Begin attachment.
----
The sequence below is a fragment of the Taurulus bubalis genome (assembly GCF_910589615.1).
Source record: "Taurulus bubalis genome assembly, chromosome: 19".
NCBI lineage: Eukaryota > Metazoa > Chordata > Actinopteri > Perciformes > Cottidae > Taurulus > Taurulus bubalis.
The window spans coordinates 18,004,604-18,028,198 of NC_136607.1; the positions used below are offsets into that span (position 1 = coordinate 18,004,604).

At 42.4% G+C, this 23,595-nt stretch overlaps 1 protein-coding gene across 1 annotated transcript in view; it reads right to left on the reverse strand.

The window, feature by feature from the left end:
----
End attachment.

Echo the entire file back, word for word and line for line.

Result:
The sequence below is a fragment of the Taurulus bubalis genome (assembly GCF_910589615.1).
Source record: "Taurulus bubalis genome assembly, chromosome: 19".
NCBI lineage: Eukaryota > Metazoa > Chordata > Actinopteri > Perciformes > Cottidae > Taurulus > Taurulus bubalis.
The window spans coordinates 18,004,604-18,028,198 of NC_136607.1; the positions used below are offsets into that span (position 1 = coordinate 18,004,604).

At 42.4% G+C, this 23,595-nt stretch overlaps 1 protein-coding gene across 1 annotated transcript in view; it reads right to left on the reverse strand.

The window, feature by feature from the left end: